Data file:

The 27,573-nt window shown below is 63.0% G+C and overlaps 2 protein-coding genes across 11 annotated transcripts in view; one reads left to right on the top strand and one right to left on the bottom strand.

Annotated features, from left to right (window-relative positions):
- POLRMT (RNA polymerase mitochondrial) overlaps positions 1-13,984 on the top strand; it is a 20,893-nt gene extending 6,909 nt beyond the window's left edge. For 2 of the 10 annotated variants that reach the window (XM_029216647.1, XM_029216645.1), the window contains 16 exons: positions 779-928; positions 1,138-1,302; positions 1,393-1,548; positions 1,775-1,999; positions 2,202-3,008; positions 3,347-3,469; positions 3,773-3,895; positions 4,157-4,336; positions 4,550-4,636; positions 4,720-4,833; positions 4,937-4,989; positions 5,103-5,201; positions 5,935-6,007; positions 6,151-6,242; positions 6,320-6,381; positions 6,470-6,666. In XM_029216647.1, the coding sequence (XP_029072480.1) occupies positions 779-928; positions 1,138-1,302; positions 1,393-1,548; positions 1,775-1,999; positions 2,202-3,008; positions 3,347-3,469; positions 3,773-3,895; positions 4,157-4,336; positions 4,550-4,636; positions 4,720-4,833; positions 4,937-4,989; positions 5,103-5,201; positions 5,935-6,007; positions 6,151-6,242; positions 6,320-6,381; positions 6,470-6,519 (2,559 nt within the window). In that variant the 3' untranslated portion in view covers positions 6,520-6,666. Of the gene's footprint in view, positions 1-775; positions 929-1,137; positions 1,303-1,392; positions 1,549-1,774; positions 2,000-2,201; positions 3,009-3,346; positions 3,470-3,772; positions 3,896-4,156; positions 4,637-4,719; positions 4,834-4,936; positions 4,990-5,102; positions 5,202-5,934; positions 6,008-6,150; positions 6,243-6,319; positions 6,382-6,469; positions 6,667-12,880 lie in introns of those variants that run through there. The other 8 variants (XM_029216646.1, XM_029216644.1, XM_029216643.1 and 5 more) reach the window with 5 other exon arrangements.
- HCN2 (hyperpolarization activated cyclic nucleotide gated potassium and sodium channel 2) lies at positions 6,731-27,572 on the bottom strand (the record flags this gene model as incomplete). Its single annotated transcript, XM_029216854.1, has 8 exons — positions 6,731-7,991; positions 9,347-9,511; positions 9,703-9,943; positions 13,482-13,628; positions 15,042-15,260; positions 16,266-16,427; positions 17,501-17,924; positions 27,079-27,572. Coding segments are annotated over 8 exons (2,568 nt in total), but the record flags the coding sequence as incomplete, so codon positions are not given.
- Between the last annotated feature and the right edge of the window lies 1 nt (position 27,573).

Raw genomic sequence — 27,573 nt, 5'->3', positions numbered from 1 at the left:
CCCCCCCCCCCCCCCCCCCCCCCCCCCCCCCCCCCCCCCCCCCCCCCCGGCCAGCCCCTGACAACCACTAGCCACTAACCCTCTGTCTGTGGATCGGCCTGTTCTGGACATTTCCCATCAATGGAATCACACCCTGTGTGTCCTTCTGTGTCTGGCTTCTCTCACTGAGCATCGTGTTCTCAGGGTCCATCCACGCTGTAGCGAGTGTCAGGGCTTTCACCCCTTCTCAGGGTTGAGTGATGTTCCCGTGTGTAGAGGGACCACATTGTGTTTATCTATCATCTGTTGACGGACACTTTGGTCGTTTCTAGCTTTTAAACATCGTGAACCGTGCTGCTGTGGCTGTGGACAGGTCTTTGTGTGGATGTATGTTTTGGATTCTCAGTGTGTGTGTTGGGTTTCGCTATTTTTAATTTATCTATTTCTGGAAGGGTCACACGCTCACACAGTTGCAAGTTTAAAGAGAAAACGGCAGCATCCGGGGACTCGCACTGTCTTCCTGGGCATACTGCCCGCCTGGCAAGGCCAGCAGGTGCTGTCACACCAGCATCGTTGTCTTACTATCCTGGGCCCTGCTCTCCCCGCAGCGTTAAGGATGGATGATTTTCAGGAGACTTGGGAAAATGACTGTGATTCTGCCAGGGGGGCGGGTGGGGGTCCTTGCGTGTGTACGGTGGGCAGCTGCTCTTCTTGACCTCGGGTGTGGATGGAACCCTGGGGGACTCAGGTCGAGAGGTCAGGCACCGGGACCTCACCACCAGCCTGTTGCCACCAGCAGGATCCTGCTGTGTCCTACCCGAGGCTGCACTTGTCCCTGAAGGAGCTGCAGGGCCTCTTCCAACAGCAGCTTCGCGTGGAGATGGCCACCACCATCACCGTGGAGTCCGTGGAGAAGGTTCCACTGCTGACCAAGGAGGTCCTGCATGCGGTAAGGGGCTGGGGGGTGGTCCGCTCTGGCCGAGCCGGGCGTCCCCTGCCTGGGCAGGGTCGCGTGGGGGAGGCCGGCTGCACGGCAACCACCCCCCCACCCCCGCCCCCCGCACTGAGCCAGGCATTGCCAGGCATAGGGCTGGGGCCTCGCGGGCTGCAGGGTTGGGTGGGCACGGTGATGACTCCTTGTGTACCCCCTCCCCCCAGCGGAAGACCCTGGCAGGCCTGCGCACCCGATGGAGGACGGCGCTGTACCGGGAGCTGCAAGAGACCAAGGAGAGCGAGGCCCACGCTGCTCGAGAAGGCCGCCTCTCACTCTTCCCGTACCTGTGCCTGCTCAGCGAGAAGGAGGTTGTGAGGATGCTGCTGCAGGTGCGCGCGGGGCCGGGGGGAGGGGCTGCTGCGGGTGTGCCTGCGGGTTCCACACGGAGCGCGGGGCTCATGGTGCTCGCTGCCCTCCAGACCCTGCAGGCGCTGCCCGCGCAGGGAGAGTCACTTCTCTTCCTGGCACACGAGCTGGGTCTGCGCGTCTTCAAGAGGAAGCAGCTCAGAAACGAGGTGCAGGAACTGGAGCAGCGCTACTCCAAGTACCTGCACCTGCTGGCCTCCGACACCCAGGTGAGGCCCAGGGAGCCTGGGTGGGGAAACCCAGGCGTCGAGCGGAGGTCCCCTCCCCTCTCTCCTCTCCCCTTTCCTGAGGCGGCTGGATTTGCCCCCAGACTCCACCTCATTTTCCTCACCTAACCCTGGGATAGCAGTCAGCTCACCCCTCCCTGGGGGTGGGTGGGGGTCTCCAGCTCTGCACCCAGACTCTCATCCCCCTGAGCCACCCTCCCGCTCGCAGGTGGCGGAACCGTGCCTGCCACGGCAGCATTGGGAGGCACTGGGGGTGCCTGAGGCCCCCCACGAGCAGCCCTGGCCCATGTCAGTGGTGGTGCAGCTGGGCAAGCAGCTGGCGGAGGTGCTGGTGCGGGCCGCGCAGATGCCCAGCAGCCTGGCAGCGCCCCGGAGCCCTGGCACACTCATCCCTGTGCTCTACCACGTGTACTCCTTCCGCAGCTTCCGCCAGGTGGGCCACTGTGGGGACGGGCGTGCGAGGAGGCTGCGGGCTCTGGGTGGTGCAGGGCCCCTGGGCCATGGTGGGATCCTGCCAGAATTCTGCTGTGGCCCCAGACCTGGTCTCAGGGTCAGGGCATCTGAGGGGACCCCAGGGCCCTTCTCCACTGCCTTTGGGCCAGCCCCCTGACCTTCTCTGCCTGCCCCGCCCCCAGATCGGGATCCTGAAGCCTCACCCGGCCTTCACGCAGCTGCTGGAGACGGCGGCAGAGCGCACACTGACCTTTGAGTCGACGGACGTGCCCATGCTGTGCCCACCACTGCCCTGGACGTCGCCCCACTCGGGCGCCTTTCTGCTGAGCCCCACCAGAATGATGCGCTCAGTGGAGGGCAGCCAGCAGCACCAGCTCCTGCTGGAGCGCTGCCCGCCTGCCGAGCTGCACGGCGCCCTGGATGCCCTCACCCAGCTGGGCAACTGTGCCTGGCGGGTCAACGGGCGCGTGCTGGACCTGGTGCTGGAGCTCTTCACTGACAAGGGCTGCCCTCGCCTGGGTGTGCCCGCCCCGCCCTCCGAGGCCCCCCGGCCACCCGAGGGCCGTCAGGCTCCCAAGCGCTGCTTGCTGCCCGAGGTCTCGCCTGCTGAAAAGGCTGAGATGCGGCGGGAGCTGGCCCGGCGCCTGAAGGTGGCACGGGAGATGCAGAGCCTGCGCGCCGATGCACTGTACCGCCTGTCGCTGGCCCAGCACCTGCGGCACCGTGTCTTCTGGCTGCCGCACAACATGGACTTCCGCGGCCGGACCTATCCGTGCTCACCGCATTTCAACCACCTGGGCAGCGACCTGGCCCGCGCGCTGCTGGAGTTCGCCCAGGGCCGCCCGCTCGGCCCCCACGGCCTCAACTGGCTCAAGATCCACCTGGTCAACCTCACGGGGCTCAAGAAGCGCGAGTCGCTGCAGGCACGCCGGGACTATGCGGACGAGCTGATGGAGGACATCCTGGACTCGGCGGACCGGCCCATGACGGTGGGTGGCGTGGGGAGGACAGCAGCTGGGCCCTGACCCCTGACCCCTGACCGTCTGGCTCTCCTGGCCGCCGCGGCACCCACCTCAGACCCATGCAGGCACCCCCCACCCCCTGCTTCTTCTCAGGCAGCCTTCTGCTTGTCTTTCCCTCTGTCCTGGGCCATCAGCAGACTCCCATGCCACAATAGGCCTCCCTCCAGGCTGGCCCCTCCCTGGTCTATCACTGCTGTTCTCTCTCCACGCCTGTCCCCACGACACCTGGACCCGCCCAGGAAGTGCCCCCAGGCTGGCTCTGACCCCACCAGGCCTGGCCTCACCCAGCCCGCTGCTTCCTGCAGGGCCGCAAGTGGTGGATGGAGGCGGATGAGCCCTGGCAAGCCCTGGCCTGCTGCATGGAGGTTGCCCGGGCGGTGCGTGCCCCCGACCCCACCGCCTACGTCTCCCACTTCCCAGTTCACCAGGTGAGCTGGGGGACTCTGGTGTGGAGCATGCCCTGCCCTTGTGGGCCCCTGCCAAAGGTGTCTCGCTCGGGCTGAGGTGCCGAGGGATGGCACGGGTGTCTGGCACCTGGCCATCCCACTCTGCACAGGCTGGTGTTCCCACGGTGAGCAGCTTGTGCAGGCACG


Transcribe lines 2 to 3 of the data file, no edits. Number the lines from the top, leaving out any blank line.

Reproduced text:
Annotated features, from left to right (window-relative positions):
- POLRMT (RNA polymerase mitochondrial) overlaps positions 1-13,984 on the top strand; it is a 20,893-nt gene extending 6,909 nt beyond the window's left edge. For 2 of the 10 annotated variants that reach the window (XM_029216647.1, XM_029216645.1), the window contains 16 exons: positions 779-928; positions 1,138-1,302; positions 1,393-1,548; positions 1,775-1,999; positions 2,202-3,008; positions 3,347-3,469; positions 3,773-3,895; positions 4,157-4,336; positions 4,550-4,636; positions 4,720-4,833; positions 4,937-4,989; positions 5,103-5,201; positions 5,935-6,007; positions 6,151-6,242; positions 6,320-6,381; positions 6,470-6,666. In XM_029216647.1, the coding sequence (XP_029072480.1) occupies positions 779-928; positions 1,138-1,302; positions 1,393-1,548; positions 1,775-1,999; positions 2,202-3,008; positions 3,347-3,469; positions 3,773-3,895; positions 4,157-4,336; positions 4,550-4,636; positions 4,720-4,833; positions 4,937-4,989; positions 5,103-5,201; positions 5,935-6,007; positions 6,151-6,242; positions 6,320-6,381; positions 6,470-6,519 (2,559 nt within the window). In that variant the 3' untranslated portion in view covers positions 6,520-6,666. Of the gene's footprint in view, positions 1-775; positions 929-1,137; positions 1,303-1,392; positions 1,549-1,774; positions 2,000-2,201; positions 3,009-3,346; positions 3,470-3,772; positions 3,896-4,156; positions 4,637-4,719; positions 4,834-4,936; positions 4,990-5,102; positions 5,202-5,934; positions 6,008-6,150; positions 6,243-6,319; positions 6,382-6,469; positions 6,667-12,880 lie in introns of those variants that run through there. The other 8 variants (XM_029216646.1, XM_029216644.1, XM_029216643.1 and 5 more) reach the window with 5 other exon arrangements.